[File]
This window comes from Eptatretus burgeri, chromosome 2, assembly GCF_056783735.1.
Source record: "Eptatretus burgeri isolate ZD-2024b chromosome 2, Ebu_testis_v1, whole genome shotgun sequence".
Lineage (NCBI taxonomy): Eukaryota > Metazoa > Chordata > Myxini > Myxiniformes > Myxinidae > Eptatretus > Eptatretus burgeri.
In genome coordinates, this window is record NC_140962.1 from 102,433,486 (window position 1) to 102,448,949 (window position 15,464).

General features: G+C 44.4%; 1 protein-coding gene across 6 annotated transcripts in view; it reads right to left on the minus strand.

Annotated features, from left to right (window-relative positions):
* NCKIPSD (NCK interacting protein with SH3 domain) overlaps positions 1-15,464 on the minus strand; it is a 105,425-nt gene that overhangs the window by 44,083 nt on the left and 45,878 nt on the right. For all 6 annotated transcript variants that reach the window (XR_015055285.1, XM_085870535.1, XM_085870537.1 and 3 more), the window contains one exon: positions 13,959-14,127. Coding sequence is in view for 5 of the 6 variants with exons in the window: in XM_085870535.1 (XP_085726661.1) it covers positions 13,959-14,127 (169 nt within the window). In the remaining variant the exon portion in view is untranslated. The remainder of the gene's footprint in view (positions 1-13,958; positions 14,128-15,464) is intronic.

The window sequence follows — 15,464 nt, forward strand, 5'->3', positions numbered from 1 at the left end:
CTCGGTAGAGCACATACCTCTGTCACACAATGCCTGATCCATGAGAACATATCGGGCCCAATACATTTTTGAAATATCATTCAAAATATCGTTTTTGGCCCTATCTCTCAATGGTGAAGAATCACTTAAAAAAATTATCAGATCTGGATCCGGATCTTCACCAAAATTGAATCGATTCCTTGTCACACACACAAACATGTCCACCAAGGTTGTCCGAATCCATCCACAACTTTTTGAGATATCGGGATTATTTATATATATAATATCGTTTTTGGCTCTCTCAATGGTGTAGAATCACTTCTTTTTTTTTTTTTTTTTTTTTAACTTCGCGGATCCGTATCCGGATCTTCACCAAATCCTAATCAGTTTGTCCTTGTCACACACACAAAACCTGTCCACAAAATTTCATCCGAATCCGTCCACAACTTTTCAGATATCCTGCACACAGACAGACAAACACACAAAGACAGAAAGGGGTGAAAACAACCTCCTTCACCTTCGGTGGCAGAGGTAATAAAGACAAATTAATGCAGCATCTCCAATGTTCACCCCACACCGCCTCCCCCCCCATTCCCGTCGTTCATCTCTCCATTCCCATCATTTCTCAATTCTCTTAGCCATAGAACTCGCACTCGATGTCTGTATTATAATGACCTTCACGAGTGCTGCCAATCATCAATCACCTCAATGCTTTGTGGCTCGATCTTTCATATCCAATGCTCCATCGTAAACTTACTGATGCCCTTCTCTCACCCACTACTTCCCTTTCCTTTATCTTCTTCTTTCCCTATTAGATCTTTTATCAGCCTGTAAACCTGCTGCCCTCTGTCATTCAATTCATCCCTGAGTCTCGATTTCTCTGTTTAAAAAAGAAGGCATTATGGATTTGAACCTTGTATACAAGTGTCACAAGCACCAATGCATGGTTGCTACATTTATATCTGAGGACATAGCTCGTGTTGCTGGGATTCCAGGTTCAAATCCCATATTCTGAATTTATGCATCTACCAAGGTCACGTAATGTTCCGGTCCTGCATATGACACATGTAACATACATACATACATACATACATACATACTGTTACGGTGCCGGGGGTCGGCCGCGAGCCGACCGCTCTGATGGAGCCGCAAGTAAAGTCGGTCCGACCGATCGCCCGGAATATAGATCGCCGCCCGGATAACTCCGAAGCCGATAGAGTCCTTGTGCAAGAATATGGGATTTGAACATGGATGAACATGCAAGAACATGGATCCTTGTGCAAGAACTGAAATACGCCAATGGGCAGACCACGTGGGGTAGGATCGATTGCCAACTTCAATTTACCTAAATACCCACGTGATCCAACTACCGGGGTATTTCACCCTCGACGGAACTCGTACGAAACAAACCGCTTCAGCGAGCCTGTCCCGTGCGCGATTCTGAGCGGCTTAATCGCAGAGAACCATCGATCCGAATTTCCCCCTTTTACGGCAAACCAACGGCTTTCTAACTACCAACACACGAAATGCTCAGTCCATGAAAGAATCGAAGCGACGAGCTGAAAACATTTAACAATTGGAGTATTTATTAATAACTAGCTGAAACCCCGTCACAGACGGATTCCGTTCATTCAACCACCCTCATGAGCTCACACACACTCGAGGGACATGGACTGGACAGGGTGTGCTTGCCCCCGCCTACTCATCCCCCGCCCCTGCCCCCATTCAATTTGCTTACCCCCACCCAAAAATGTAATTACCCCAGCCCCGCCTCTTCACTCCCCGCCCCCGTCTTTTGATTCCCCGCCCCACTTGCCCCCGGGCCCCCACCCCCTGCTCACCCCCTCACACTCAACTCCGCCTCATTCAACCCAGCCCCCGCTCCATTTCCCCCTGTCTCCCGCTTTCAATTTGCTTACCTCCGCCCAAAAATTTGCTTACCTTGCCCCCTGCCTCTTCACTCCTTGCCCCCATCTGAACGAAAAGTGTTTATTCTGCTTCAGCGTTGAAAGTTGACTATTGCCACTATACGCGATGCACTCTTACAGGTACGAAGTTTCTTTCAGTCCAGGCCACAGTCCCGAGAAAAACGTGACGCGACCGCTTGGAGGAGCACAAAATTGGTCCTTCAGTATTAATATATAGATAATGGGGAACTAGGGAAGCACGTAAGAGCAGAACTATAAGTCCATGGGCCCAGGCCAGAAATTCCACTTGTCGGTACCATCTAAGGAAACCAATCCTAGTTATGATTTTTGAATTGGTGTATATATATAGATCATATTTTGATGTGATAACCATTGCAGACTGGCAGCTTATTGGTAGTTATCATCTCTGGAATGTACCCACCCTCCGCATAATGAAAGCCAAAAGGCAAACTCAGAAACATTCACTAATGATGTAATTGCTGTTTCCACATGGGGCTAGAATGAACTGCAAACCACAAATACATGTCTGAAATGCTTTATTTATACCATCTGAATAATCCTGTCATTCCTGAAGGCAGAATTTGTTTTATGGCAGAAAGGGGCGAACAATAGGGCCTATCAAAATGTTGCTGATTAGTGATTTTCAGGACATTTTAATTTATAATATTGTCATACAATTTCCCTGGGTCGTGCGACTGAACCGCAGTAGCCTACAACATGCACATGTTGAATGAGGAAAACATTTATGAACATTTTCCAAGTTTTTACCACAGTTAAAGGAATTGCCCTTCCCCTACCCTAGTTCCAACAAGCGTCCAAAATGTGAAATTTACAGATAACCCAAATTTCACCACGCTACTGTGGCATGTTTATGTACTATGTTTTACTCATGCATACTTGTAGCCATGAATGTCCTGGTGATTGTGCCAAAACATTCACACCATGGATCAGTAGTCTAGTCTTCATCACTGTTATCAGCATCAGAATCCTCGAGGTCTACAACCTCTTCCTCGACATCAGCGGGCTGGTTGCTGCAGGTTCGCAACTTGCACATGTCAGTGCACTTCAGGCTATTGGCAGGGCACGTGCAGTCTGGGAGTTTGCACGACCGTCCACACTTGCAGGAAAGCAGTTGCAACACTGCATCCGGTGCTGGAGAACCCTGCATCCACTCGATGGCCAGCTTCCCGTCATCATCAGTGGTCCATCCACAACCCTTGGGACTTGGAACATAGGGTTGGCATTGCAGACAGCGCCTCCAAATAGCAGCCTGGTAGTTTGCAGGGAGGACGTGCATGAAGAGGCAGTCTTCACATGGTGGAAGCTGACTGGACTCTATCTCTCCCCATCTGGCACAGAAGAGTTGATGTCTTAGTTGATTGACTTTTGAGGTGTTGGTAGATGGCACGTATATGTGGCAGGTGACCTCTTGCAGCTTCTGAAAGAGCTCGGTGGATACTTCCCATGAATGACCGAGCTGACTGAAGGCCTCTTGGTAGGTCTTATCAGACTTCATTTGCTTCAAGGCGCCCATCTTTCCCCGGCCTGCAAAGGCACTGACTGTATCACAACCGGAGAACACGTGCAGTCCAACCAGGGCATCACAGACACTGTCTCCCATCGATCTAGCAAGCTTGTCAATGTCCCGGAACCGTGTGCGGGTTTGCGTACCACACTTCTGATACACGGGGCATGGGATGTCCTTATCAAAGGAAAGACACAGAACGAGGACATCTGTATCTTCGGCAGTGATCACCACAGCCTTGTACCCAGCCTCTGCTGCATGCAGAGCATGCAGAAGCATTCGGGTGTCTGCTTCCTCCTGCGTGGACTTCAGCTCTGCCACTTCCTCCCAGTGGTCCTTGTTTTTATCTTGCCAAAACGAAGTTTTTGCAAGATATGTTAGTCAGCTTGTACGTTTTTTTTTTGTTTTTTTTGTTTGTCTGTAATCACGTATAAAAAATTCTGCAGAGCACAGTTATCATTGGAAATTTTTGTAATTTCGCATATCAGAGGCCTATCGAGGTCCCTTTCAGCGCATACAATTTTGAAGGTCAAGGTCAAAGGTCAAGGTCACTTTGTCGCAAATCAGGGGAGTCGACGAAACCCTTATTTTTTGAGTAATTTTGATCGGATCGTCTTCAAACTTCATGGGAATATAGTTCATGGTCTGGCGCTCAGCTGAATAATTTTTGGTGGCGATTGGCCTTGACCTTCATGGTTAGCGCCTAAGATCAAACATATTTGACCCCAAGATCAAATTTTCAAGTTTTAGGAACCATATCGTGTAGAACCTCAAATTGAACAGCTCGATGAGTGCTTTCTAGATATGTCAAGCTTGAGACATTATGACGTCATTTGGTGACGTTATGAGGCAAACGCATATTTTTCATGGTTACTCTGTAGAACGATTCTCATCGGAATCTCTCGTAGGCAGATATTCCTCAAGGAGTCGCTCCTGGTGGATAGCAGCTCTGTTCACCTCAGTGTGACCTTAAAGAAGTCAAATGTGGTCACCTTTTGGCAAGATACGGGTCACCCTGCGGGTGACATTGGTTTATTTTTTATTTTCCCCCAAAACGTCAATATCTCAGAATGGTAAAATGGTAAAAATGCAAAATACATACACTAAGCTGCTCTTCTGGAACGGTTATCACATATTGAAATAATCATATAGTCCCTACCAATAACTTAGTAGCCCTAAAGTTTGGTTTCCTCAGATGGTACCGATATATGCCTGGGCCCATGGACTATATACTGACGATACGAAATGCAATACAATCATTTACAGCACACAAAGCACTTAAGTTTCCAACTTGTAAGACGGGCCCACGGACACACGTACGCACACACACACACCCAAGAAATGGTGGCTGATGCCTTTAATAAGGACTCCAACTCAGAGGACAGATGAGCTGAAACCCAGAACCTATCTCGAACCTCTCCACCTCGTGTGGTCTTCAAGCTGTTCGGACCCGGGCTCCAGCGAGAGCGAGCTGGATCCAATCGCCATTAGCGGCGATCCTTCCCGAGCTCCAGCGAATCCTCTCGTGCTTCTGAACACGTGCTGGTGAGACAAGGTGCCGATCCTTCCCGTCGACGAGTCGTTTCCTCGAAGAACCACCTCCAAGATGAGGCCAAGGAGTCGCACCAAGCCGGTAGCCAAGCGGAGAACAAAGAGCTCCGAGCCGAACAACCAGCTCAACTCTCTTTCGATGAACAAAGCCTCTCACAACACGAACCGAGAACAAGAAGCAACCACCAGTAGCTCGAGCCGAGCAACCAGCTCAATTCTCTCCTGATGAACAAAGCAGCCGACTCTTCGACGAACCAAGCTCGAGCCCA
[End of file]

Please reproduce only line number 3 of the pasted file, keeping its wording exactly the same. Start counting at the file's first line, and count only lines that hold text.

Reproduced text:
Lineage (NCBI taxonomy): Eukaryota > Metazoa > Chordata > Myxini > Myxiniformes > Myxinidae > Eptatretus > Eptatretus burgeri.